London, June 16
Around 1 million people in the UK aged 21 and 22 will begin to be called forward on Wednesday to book their coronavirus vaccine, as the National Health Service (NHS) led CovID-19 vaccination programme expanded the age-based rollout to cover further younger categories.
The latest expansion leaves only 18- to 20-year olds yet to be contacted for their first doses, even as the second doses for all those aged 40 and over and being encouraged to be brought forward as part of efforts to control the spread of the highly transmissible Delta variant of Covid-19. The NHS has said that by the end of this week, it is expected that all those aged 18 or over would also be able to book their jabs.
“We’re almost at the final hurdle of offering lifesaving jabs to all UK adults, with both vaccines providing the fullest possible protection against symptoms, serious illness and hospitalisation from this awful virus and moving us a step closer to beating this pandemic,” said UK Health Secretary Matt Hancock.
“I urge everyone aged 21 and over to get your vaccines booked in as soon as possible to not only secure this extra defence for yourself, but to protect your loved ones too,” he said.
Figures released this week show the NHS in England has now delivered over 60 million vaccinations and that more than 30 million people in the UK have received their second doses, which has been shown to provide maximum protection against the Delta variant – first identified in India.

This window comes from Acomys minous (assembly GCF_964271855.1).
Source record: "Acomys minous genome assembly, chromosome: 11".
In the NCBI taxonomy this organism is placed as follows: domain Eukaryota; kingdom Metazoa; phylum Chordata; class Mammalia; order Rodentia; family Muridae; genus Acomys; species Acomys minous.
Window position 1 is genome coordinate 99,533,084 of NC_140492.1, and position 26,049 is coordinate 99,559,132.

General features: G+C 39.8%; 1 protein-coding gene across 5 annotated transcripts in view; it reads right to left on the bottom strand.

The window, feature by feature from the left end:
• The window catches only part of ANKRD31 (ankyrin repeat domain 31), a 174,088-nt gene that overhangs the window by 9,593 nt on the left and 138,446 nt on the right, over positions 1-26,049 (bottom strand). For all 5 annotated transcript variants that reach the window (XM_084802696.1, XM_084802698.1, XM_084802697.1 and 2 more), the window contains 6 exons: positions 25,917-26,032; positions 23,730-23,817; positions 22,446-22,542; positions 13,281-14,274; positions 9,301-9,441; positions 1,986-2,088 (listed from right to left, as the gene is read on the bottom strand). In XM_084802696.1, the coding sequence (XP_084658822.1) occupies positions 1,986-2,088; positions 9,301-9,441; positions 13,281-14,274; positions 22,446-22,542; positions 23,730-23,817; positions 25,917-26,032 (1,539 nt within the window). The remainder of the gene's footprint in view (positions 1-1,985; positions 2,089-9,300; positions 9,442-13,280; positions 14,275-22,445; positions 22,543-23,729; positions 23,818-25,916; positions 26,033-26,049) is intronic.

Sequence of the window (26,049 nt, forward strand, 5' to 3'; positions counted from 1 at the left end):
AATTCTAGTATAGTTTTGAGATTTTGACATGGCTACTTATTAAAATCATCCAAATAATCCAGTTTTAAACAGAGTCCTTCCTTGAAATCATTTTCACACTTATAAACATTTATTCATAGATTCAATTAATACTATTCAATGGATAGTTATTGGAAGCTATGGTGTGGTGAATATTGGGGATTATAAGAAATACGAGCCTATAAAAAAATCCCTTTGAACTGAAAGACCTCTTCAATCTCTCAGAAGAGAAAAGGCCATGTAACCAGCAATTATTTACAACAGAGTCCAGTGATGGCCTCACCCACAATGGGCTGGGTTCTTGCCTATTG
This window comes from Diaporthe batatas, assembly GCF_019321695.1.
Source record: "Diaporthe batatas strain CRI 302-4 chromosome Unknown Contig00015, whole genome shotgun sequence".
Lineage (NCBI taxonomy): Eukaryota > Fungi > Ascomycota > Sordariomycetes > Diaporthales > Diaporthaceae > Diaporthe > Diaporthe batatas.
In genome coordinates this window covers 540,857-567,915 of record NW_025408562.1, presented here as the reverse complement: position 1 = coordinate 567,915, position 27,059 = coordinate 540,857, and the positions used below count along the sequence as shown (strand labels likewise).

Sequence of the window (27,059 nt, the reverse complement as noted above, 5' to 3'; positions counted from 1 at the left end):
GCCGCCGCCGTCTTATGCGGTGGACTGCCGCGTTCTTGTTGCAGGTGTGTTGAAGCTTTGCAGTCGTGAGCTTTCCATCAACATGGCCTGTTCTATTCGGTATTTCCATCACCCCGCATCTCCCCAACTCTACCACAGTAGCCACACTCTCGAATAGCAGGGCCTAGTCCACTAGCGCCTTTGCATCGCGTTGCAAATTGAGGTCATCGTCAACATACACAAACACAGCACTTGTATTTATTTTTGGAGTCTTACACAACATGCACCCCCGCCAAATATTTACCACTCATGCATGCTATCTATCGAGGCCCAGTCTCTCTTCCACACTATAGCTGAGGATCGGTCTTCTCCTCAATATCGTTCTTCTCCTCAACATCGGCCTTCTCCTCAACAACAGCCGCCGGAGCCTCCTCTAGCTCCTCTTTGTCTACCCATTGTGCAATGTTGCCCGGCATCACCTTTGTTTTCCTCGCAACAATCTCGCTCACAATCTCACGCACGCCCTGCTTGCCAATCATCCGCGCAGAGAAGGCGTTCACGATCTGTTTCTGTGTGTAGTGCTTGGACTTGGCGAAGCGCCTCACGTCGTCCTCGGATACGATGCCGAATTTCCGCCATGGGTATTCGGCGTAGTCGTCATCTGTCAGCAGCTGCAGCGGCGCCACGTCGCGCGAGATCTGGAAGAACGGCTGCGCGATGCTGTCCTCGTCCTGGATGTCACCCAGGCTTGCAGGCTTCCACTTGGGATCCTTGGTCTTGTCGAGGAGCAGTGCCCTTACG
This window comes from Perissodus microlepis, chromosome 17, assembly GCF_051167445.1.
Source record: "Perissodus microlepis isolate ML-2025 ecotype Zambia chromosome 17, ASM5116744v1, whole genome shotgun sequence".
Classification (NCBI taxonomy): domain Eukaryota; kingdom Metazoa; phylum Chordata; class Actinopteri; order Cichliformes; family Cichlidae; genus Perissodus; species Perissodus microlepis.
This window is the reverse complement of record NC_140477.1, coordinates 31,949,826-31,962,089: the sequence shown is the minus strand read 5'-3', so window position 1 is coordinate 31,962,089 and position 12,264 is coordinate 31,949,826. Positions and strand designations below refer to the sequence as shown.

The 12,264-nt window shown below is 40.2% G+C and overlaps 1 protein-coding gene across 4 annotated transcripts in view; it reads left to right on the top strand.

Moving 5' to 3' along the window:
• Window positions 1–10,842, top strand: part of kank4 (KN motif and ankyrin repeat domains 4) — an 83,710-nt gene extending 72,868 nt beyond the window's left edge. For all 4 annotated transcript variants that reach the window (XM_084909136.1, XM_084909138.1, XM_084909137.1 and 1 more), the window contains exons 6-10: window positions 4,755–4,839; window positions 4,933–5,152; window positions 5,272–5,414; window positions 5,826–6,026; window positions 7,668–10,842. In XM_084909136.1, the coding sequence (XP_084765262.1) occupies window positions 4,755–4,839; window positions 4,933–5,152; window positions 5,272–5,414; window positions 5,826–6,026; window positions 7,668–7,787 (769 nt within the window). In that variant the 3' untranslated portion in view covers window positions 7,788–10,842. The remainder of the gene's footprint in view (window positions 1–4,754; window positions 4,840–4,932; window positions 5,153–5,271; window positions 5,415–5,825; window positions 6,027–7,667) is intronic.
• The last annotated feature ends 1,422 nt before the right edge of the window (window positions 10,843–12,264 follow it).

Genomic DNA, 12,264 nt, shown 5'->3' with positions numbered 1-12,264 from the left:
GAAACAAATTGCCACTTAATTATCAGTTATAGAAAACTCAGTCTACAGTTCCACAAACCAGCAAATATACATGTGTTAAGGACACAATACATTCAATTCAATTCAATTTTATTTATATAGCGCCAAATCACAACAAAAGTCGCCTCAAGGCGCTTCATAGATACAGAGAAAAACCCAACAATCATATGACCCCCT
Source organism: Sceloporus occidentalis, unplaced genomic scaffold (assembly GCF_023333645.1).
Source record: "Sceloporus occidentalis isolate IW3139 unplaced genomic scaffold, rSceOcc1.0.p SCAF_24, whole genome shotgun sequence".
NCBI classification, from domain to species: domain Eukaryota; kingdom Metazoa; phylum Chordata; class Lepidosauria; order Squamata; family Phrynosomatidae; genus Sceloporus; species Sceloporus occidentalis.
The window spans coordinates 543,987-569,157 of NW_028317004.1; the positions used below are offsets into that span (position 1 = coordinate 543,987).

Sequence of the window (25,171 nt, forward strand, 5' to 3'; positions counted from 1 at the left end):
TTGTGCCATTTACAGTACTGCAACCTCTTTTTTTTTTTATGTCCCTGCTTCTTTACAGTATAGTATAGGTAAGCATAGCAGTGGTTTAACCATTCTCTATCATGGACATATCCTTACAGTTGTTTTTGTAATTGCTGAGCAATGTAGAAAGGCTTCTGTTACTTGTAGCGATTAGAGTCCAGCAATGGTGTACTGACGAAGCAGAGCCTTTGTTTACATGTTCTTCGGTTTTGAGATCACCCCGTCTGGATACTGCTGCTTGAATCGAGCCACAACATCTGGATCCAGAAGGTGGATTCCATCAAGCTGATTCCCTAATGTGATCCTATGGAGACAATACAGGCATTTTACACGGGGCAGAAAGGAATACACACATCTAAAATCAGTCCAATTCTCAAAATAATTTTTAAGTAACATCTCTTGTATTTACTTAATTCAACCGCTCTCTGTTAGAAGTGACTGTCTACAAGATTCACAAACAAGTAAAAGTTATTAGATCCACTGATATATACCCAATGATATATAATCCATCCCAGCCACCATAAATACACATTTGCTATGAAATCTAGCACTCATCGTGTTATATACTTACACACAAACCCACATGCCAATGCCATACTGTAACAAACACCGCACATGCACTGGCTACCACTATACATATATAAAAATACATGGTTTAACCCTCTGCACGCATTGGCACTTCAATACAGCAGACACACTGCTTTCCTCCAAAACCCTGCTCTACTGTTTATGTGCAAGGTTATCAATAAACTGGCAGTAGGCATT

“The largest ever NHS vaccination campaign is in the home stretch of the first dose roll-out the vaccine is the most important step you can take to protect yourself, your friends and family so it’s really important everybody in the latest eligible groups books themselves in to get their jab and plays their part in this huge national effort,” said Dr Emily Lawson, lead for the NHS Covid Vaccination Programme.
The NHS said that over 1 million appointments were booked by people in their 20s in just one day last week, which shows a welcome enthusiasm of younger adults to get vaccinated.
When invited, people are able to book at one of the 1,600 Vaccination Centre, pharmacy or general practice sites across the country that are available through the national booking service. Vaccination centres are also available at accessible locations such as mosques, temples, museums and rugby grounds.
The NHS confirmed that people aged 39 and under and pregnant women will be offered the Pfizer or Moderna vaccines in line with updated guidance from the Joint Committee on Vaccination and Immunisation (JCVI), following reports of some extremely rare blood clotting related to the Oxford/AstraZeneca vaccine in younger age groups.